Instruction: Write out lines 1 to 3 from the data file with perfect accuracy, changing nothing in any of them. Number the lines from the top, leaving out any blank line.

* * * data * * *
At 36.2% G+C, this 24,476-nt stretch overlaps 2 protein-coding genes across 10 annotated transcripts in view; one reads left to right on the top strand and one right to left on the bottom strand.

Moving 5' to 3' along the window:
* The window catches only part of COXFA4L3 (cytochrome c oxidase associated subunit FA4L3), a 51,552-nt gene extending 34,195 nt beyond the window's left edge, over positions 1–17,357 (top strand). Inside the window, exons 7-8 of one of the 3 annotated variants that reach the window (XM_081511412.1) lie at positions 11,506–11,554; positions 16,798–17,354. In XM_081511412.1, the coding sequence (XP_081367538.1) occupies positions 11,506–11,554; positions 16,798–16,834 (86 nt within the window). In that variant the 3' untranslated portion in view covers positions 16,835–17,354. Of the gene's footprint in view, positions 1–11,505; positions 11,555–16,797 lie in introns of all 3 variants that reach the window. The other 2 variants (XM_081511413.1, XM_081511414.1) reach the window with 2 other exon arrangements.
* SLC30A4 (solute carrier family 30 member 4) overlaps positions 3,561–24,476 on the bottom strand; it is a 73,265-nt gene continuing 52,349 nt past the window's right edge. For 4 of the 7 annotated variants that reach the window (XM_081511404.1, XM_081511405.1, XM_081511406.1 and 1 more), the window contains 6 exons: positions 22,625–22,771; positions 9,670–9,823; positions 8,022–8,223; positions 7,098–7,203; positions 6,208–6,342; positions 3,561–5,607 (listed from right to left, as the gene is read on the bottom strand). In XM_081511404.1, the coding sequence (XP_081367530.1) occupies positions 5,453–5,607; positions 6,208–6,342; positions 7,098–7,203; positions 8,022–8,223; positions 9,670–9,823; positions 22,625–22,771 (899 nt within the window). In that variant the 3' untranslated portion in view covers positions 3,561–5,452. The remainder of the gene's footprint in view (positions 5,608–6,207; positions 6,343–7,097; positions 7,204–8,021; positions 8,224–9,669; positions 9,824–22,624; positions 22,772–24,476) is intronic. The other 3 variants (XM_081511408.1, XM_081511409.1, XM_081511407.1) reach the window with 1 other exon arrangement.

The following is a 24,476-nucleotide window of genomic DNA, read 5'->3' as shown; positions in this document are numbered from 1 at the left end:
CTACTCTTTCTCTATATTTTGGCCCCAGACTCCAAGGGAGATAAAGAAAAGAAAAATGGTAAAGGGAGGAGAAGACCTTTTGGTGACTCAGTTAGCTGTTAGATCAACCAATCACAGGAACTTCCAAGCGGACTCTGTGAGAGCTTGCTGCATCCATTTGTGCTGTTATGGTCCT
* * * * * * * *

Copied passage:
At 36.2% G+C, this 24,476-nt stretch overlaps 2 protein-coding genes across 10 annotated transcripts in view; one reads left to right on the top strand and one right to left on the bottom strand.

Moving 5' to 3' along the window:
* The window catches only part of COXFA4L3 (cytochrome c oxidase associated subunit FA4L3), a 51,552-nt gene extending 34,195 nt beyond the window's left edge, over positions 1–17,357 (top strand). Inside the window, exons 7-8 of one of the 3 annotated variants that reach the window (XM_081511412.1) lie at positions 11,506–11,554; positions 16,798–17,354. In XM_081511412.1, the coding sequence (XP_081367538.1) occupies positions 11,506–11,554; positions 16,798–16,834 (86 nt within the window). In that variant the 3' untranslated portion in view covers positions 16,835–17,354. Of the gene's footprint in view, positions 1–11,505; positions 11,555–16,797 lie in introns of all 3 variants that reach the window. The other 2 variants (XM_081511413.1, XM_081511414.1) reach the window with 2 other exon arrangements.